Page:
South African consumer confidence remained trapped at a two-year low and economic prospects are expected to worsen.
The consumer-confidence index stayed at -7 in the fourth quarter, FirstRand’s First National Bank said in an emailed statement on Tuesday. That’s still the lowest level since the final three months of 2017 and well off the record high of 26 when Cyril Ramaphosa took over as president two years ago.
Business confidence in Africa’s most-industrialised economy is already at the lowest in more than three decades. Weak economic growth, record-high unemployment and the country’s ongoing electricity-supply crisis and financial woes are now also hitting consumer sentiment. This survey was conducted before the country was hit by the deepest power cuts yet early in December.
Retail-sales growth slowed to the weakest level in seven months in October and while business may have been boosted somewhat by trade over the festive season, the impact won’t last long. The economic-outlook index rose to -14 from -17, which means the majority of consumers still expect South Africa’s economic prospects to deteriorate over the next 12 months. The index measuring the appropriateness to buy durable goods, such as vehicles and furniture, fell to -18 from -15.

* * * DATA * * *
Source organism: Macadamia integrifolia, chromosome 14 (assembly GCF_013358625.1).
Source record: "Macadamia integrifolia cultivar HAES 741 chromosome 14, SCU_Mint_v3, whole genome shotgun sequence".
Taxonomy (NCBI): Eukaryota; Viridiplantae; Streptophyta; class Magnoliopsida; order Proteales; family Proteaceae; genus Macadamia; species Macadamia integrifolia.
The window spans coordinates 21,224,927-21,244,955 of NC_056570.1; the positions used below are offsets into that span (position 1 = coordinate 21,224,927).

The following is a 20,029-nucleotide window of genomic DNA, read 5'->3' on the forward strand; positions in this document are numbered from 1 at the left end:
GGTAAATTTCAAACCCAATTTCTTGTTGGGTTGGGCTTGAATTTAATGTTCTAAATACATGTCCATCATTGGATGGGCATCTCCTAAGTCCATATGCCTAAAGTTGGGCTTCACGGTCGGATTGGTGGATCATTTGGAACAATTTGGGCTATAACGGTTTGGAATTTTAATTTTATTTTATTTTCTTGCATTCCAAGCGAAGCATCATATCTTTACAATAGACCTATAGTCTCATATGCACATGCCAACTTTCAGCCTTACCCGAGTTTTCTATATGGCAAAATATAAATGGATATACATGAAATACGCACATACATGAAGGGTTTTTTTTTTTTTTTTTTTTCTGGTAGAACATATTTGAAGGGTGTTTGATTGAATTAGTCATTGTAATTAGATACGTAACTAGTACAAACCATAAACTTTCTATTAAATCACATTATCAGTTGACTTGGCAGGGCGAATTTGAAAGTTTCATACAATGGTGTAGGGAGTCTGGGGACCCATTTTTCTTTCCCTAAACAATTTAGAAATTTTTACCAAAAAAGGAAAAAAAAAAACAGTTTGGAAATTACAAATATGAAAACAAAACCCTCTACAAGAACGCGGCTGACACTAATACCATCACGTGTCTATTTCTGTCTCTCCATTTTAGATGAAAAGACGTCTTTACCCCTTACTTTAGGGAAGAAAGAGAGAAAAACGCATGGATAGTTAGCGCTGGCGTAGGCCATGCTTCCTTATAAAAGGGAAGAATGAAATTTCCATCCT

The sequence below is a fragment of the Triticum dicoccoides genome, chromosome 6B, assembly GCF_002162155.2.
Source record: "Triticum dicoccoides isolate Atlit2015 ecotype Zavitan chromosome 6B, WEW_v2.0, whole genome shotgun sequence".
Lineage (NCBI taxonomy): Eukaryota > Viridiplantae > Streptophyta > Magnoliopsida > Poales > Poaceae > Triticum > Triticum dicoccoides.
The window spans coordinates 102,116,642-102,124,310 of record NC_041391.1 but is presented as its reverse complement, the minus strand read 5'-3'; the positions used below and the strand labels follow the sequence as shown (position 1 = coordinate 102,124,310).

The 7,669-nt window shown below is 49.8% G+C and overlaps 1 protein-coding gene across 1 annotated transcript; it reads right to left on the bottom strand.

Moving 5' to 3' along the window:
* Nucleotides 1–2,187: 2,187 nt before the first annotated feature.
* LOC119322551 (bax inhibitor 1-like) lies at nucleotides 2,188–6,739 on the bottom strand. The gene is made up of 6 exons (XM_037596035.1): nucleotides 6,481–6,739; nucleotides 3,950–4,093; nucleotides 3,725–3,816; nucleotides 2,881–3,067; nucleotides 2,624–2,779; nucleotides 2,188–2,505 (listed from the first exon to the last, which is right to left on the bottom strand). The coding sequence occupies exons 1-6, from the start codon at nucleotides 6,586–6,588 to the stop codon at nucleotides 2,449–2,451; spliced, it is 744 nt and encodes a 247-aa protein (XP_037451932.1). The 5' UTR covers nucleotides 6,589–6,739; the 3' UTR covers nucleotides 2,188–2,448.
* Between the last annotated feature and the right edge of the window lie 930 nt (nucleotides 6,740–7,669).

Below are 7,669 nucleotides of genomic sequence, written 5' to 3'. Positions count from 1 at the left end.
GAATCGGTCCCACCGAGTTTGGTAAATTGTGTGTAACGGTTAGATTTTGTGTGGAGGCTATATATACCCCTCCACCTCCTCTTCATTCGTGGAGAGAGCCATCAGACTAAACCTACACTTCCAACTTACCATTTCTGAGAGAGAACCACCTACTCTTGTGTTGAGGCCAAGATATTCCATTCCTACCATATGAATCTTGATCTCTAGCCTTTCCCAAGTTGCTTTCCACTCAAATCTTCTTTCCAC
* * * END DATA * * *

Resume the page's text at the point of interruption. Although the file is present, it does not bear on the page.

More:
“The confidence gains since Mr. Ramaphosa’s election have now been completely reversed and South Africa’s grim economic reality has become apparent to consumers,” FNB said.
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